Why the Nayapul to Ghandruk Trek is Ideal for Beginners
Only a few more steps, I could do that. I’d already climbed what felt like 100,000, I could manage another dozen or so. Huffing and puffing along with a flock of other early-bird trekkers, we reached our destination on the Nayapul to Ghandruk Trek, Poon Hill. I had just enough time to catch my breath before the sun’s rays streamed over the horizon, bathing a 360-degree panorama of snowcapped mountains and leaving me yet again breathless. Yes, those extra steps—and going on this trek—had definitely been worth it.
Although I’m a big traveler, I’m more likely to be found hiking through a city than a national park. Nevertheless, when I finally booked my ticket to visit my longtime friend Linda in Nepal, I knew that doing a trek was part of the Nepal experience and the best way to take in the country’s incredible natural beauty.
“If you want to do a short and easy trek, I’ve got the perfect route for you,” said Tashi, a new friend and trekking expert I’d met on my first day in Kathmandu. “You don’t even need hiking boots!” He added, glancing down at my dusty running shoes.
A week later, as I was dropped off in front of at the starting point of his trekking route, I wasn’t so sure if those dust-coated shoes were going to cut it… or if I really needed all the stuff I’d jammed in my 40L backpack. Despite this, a huge smile plastered across my face and I eagerly set off on my mini Himalayan adventure.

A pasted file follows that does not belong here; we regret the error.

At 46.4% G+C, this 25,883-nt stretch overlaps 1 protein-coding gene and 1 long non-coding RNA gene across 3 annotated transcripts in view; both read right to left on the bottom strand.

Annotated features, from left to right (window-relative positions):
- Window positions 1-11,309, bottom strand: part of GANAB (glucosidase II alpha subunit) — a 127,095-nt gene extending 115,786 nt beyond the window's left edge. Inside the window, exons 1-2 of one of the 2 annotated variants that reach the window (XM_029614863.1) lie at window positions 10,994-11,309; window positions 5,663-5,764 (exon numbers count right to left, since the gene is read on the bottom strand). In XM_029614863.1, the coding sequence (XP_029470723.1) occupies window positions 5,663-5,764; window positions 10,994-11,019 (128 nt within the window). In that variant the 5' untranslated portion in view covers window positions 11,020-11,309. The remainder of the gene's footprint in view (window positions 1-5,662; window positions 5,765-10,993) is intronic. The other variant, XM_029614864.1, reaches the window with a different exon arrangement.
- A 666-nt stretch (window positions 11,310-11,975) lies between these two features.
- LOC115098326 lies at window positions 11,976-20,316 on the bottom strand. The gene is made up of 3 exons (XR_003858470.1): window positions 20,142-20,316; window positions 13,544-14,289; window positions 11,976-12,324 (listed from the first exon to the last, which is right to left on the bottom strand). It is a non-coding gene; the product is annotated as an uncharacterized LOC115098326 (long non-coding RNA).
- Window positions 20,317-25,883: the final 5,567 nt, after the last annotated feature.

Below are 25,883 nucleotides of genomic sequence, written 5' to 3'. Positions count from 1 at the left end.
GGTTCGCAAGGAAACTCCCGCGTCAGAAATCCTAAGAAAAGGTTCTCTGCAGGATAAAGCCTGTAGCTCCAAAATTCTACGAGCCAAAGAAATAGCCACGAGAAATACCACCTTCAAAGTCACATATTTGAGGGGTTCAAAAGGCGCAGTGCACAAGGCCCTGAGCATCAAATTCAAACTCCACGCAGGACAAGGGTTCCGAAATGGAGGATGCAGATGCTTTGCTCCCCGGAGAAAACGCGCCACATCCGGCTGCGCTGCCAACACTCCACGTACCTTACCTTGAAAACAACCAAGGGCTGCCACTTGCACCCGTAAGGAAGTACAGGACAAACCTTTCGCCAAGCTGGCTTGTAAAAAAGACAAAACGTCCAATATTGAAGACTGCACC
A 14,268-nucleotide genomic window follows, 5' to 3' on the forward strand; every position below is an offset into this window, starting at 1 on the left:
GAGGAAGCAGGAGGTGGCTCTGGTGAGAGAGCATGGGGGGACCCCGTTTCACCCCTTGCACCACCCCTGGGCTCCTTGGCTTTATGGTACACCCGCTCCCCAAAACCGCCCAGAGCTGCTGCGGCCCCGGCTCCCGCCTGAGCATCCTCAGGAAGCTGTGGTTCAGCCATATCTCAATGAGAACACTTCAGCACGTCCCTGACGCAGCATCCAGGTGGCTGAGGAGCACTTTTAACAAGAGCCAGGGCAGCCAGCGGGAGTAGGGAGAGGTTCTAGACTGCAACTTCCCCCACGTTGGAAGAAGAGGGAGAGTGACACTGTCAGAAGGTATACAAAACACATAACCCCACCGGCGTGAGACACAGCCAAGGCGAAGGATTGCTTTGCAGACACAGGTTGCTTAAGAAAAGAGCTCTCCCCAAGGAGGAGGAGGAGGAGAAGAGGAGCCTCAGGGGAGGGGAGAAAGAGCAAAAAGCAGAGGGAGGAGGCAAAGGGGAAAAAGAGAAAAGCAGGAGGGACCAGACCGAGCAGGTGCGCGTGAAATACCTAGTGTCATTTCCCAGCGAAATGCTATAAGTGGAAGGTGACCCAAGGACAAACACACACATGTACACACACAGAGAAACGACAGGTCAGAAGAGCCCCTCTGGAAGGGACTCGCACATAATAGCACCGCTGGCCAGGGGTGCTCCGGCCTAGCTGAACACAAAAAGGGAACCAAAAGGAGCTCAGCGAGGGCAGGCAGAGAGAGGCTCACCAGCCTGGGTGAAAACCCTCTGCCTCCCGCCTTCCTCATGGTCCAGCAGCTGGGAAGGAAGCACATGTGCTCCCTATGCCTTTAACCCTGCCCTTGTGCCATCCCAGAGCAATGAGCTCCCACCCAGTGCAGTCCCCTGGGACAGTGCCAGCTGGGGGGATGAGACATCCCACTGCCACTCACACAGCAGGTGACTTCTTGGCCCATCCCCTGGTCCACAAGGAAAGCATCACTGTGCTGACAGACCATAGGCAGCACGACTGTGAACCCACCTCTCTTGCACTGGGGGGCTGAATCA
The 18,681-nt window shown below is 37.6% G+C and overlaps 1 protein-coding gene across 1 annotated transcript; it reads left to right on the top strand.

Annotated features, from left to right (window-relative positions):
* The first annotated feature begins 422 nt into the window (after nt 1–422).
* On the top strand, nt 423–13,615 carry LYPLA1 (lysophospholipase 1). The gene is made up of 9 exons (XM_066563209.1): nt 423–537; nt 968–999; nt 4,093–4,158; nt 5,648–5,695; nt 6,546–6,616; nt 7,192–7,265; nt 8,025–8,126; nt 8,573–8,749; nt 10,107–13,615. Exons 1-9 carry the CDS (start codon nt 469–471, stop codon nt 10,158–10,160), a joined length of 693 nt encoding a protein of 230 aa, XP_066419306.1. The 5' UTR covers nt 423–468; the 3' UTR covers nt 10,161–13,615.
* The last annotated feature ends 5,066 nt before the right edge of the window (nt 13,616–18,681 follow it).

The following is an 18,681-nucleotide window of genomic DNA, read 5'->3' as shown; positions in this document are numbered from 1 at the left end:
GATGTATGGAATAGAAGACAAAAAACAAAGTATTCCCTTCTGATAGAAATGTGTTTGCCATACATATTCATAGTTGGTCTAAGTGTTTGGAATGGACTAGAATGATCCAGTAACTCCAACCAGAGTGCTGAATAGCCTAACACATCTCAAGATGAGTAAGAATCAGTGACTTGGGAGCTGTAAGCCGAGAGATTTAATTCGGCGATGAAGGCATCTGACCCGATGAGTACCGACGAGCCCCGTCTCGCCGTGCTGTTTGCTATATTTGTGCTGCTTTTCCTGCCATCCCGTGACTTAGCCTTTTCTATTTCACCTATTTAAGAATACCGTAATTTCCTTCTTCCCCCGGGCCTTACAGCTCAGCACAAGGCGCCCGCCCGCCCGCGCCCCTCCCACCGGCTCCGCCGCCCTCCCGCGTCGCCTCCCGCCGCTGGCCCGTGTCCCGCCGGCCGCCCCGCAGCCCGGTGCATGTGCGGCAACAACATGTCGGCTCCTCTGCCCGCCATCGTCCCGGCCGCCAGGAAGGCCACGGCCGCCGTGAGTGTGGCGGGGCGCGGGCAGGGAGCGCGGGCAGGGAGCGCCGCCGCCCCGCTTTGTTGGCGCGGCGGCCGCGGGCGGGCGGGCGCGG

Tashi’s recommended four-day route would take me on a part of the Annapurna Circuit, traveling from the ancient villages of Nayapul to Ghandruk. This particularly picturesque stretch is well marked. Along the way there are plenty of rustic teahouses serving hot meals and providing simple accommodation. Every day involves four to seven hours of trekking, rising from 1,050 to 3,210 meters, and then back down to 1,600 meters.
“The first day will be the hardest, but then you’ll be fine!” Tashi’s reassuring words were not echoing in my mind towards the end of my first day. After already walking on a gradual incline for six hours, I was faced with the route’s toughest challenge: the 3,200 steps that zigzagged up to the tiny village of Ulleri. I’d chuckled at the bottom when I read the sign announcing that it was another two hours to Ulleri. Two hours for a staircase? No way! After an hour and half and what seemed to be a never-ending spiral of steps, my laughter had vanished with the dimming light. I made it to the top in the nick of time, collapsing at the first teahouse I found and left wondering if this trek had been such a good idea after all.
Luckily, the friendly faces of the fellow trekkers gathered around the teahouse’s fire made me (almost) forget about the interminable steps. From the four corners of the globe, we exchanged trekking tales and life stories over hearty dishes of fried noodles or dal bhat.
Tashi was right, the trek did get easier the next day, and I had an extra skip in my step courtesy of the appearance of my first snowy peak, Machapuchare (Fishtail). The scenery also transitioned from the first day’s rolling fields into a magical forest, populated by monkeys, stray horses and the dancing sunlight gently cascading through its canopy of branches.